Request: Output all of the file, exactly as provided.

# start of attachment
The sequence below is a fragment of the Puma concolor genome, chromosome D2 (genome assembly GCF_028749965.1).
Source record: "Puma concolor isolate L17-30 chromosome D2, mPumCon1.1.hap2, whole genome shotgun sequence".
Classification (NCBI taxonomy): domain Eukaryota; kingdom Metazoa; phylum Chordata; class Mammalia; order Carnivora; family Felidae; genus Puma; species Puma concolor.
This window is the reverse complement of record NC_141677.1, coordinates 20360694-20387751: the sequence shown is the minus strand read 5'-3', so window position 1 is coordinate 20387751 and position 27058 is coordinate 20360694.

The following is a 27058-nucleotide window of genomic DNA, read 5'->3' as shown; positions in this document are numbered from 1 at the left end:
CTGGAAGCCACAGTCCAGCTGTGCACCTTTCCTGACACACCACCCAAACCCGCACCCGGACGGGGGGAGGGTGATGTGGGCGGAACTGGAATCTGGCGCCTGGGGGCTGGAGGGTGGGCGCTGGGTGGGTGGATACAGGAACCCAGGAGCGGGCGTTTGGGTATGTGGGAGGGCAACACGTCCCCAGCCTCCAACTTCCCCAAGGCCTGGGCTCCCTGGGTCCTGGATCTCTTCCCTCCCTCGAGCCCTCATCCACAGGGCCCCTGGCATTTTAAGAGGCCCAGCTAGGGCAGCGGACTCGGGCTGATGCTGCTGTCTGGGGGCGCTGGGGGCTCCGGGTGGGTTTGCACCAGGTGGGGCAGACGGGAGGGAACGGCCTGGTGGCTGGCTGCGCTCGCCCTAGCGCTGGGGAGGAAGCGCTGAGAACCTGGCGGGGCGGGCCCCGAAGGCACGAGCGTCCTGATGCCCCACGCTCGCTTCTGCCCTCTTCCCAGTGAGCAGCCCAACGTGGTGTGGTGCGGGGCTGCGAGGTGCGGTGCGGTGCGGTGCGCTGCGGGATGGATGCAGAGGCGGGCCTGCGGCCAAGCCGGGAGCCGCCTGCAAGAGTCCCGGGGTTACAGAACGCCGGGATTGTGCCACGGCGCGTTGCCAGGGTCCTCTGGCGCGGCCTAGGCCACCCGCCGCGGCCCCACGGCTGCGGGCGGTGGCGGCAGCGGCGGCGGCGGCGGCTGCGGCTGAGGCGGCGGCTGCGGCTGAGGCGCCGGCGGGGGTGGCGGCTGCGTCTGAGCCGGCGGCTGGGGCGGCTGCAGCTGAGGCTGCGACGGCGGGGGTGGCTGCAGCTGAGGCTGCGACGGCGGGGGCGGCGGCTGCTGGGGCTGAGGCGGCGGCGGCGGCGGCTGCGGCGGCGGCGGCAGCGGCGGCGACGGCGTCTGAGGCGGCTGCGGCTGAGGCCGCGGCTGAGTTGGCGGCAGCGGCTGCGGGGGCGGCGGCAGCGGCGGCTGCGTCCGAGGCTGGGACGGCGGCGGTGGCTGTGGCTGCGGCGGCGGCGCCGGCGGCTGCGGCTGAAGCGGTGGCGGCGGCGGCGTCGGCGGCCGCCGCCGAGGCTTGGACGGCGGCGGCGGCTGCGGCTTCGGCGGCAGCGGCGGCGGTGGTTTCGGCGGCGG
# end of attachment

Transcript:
The sequence below is a fragment of the Puma concolor genome, chromosome D2 (genome assembly GCF_028749965.1).
Source record: "Puma concolor isolate L17-30 chromosome D2, mPumCon1.1.hap2, whole genome shotgun sequence".
Classification (NCBI taxonomy): domain Eukaryota; kingdom Metazoa; phylum Chordata; class Mammalia; order Carnivora; family Felidae; genus Puma; species Puma concolor.
This window is the reverse complement of record NC_141677.1, coordinates 20360694-20387751: the sequence shown is the minus strand read 5'-3', so window position 1 is coordinate 20387751 and position 27058 is coordinate 20360694.

The following is a 27058-nucleotide window of genomic DNA, read 5'->3' as shown; positions in this document are numbered from 1 at the left end:
CTGGAAGCCACAGTCCAGCTGTGCACCTTTCCTGACACACCACCCAAACCCGCACCCGGACGGGGGGAGGGTGATGTGGGCGGAACTGGAATCTGGCGCCTGGGGGCTGGAGGGTGGGCGCTGGGTGGGTGGATACAGGAACCCAGGAGCGGGCGTTTGGGTATGTGGGAGGGCAACACGTCCCCAGCCTCCAACTTCCCCAAGGCCTGGGCTCCCTGGGTCCTGGATCTCTTCCCTCCCTCGAGCCCTCATCCACAGGGCCCCTGGCATTTTAAGAGGCCCAGCTAGGGCAGCGGACTCGGGCTGATGCTGCTGTCTGGGGGCGCTGGGGGCTCCGGGTGGGTTTGCACCAGGTGGGGCAGACGGGAGGGAACGGCCTGGTGGCTGGCTGCGCTCGCCCTAGCGCTGGGGAGGAAGCGCTGAGAACCTGGCGGGGCGGGCCCCGAAGGCACGAGCGTCCTGATGCCCCACGCTCGCTTCTGCCCTCTTCCCAGTGAGCAGCCCAACGTGGTGTGGTGCGGGGCTGCGAGGTGCGGTGCGGTGCGGTGCGCTGCGGGATGGATGCAGAGGCGGGCCTGCGGCCAAGCCGGGAGCCGCCTGCAAGAGTCCCGGGGTTACAGAACGCCGGGATTGTGCCACGGCGCGTTGCCAGGGTCCTCTGGCGCGGCCTAGGCCACCCGCCGCGGCCCCACGGCTGCGGGCGGTGGCGGCAGCGGCGGCGGCGGCGGCTGCGGCTGAGGCGGCGGCTGCGGCTGAGGCGCCGGCGGGGGTGGCGGCTGCGTCTGAGCCGGCGGCTGGGGCGGCTGCAGCTGAGGCTGCGACGGCGGGGGTGGCTGCAGCTGAGGCTGCGACGGCGGGGGCGGCGGCTGCTGGGGCTGAGGCGGCGGCGGCGGCGGCTGCGGCGGCGGCGGCAGCGGCGGCGACGGCGTCTGAGGCGGCTGCGGCTGAGGCCGCGGCTGAGTTGGCGGCAGCGGCTGCGGGGGCGGCGGCAGCGGCGGCTGCGTCCGAGGCTGGGACGGCGGCGGTGGCTGTGGCTGCGGCGGCGGCGCCGGCGGCTGCGGCTGAAGCGGTGGCGGCGGCGGCGTCGGCGGCCGCCGCCGAGGCTTGGACGGCGGCGGCGGCTGCGGCTTCGGCGGCAGCGGCGGCGGTGGTTTCGGCGGCGG